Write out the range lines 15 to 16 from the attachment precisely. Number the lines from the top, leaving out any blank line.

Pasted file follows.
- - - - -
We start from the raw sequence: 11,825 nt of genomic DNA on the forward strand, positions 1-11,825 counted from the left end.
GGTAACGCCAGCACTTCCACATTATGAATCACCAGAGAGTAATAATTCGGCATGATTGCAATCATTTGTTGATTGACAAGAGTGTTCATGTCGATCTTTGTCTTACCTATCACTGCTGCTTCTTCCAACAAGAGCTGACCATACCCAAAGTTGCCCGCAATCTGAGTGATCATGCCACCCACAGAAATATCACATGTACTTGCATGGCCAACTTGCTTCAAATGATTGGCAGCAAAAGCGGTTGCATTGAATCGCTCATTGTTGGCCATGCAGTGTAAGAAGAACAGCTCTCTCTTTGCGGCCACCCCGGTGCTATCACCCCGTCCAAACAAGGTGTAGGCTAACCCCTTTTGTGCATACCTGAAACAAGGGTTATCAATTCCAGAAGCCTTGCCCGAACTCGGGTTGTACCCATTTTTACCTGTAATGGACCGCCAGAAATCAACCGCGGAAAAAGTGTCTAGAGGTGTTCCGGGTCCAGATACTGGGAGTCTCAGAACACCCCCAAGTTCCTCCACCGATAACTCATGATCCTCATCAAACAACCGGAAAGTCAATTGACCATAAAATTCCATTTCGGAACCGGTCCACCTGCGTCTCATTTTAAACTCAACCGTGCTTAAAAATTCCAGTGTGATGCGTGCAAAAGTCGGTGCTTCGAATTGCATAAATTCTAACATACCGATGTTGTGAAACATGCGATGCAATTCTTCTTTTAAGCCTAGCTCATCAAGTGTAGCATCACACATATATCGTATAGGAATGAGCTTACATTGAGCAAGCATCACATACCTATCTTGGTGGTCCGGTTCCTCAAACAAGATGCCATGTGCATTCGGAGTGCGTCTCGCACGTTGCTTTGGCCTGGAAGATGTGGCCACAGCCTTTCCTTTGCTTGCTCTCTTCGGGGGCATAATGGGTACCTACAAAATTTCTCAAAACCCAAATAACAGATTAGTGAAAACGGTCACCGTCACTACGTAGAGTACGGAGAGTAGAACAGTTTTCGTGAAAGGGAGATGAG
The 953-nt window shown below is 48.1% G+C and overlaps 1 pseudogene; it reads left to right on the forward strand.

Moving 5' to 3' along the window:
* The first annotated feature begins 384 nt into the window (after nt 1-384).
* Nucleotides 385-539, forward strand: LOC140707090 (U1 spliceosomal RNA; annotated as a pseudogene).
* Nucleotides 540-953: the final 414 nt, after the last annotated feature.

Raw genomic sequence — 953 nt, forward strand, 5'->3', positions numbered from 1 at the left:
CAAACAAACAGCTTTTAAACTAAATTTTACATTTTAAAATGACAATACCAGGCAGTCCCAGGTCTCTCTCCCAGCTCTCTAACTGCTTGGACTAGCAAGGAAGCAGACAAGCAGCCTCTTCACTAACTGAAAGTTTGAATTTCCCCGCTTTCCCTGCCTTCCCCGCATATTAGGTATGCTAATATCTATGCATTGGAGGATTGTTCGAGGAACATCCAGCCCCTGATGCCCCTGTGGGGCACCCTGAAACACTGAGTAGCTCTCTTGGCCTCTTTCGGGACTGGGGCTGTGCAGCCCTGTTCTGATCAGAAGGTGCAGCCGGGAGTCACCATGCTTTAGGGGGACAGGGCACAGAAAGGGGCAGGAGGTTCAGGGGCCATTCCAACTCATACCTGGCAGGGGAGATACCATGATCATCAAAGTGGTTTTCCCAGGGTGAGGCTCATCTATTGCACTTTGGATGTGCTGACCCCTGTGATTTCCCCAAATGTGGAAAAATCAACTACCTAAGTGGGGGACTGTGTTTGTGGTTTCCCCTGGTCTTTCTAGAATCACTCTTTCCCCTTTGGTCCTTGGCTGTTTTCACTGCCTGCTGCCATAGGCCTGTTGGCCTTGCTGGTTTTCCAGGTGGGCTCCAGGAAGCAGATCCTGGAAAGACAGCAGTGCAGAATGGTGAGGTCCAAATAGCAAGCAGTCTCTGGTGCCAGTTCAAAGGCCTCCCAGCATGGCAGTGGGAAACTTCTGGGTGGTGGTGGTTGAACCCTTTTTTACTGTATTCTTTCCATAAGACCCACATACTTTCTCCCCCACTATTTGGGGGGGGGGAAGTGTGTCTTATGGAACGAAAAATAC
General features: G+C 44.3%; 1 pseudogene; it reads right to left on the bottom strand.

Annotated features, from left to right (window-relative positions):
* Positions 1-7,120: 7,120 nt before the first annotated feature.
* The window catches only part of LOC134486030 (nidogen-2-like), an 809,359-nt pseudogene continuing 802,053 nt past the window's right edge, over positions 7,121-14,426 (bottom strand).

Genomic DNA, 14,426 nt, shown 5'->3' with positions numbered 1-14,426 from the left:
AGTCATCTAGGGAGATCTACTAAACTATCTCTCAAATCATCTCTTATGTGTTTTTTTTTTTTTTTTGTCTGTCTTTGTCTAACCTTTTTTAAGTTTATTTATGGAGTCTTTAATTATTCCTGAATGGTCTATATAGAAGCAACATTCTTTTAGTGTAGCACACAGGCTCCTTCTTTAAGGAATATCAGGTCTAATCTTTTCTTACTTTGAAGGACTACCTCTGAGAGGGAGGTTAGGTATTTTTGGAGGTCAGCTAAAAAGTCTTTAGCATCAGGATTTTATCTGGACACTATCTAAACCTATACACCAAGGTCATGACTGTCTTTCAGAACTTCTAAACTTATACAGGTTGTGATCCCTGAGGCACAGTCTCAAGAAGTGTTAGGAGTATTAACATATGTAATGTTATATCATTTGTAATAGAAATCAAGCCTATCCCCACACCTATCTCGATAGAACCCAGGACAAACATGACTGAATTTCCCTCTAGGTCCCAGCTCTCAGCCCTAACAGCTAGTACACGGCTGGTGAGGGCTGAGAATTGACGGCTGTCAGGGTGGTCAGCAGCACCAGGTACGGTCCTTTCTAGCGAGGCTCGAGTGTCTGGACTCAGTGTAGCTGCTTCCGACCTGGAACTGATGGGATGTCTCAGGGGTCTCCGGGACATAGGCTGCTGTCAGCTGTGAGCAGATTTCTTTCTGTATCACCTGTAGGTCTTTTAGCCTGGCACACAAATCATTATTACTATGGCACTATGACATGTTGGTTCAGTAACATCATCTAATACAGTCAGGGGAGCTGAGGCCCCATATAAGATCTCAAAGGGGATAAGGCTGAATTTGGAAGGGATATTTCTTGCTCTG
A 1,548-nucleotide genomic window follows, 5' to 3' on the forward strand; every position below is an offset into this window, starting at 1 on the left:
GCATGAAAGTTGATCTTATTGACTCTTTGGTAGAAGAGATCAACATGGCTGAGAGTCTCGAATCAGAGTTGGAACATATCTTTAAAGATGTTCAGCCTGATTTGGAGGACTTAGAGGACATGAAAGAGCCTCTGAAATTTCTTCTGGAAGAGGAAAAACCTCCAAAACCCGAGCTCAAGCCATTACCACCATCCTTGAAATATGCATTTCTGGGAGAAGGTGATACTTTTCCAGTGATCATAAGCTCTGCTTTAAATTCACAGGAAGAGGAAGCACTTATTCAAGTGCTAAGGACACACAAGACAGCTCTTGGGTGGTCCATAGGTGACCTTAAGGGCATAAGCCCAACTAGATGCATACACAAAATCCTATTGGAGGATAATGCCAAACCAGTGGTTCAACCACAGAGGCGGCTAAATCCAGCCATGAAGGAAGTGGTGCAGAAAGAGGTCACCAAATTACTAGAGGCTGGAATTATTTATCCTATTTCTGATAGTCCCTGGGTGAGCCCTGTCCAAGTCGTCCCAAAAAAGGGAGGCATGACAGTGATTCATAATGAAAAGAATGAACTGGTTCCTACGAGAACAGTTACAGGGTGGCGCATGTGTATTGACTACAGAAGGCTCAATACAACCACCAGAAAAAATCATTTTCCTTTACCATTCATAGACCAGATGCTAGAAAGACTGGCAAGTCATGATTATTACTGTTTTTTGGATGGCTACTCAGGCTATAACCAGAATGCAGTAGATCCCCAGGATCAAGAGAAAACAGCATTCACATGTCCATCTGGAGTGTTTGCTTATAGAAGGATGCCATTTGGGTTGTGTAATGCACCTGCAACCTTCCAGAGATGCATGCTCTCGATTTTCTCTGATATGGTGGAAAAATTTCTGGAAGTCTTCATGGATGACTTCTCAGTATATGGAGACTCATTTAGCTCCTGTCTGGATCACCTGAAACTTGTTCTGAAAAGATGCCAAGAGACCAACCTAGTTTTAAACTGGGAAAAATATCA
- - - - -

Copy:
AGTCATCTAGGGAGATCTACTAAACTATCTCTCAAATCATCTCTTATGTGTTTTTTTTTTTTTTTTGTCTGTCTTTGTCTAACCTTTTTTAAGTTTATTTATGGAGTCTTTAATTATTCCTGAATGGTCTATATAGAAGCAACATTCTTTTAGTGTAGCACACAGGCTCCTTCTTTAAGGAATATCAGGTCTAATCTTTTCTTACTTTGAAGGACTACCTCTGAGAGGGAGGTTAGGTATTTTTGGAGGTCAGCTAAAAAGTCTTTAGCATCAGGATTTTATCTGGACACTATCTAAACCTATACACCAAGGTCATGACTGTCTTTCAGAACTTCTAAACTTATACAGGTTGTGATCCCTGAGGCACAGTCTCAAGAAGTGTTAGGAGTATTAACATATGTAATGTTATATCATTTGTAATAGAAATCAAGCCTATCCCCACACCTATCTCGATAGAACCCAGGACAAACATGACTGAATTTCCCTCTAGGTCCCAGCTCTCAGCCCTAACAGCTAGTACACGGCTGGTGAGGGCTGAGAATTGACGGCTGTCAGGGTGGTCAGCAGCACCAGGTACGGTCCTTTCTAGCGAGGCTCGAGTGTCTGGACTCAGTGTAGCTGCTTCCGACCTGGAACTGATGGGATGTCTCAGGGGTCTCCGGGACATAGGCTGCTGTCAGCTGTGAGCAGATTTCTTTCTGTATCACCTGTAGGTCTTTTAGCCTGGCACACAAATCATTATTACTATGGCACTATGACATGTTGGTTCAGTAACATCATCTAATACAGTCAGGGGAGCTGAGGCCCCATATAAGATCTCAAAGGGGATAAGGCTGAATTTGGAAGGGATATTTCTTGCTCTG
A 1,548-nucleotide genomic window follows, 5' to 3' on the forward strand; every position below is an offset into this window, starting at 1 on the left: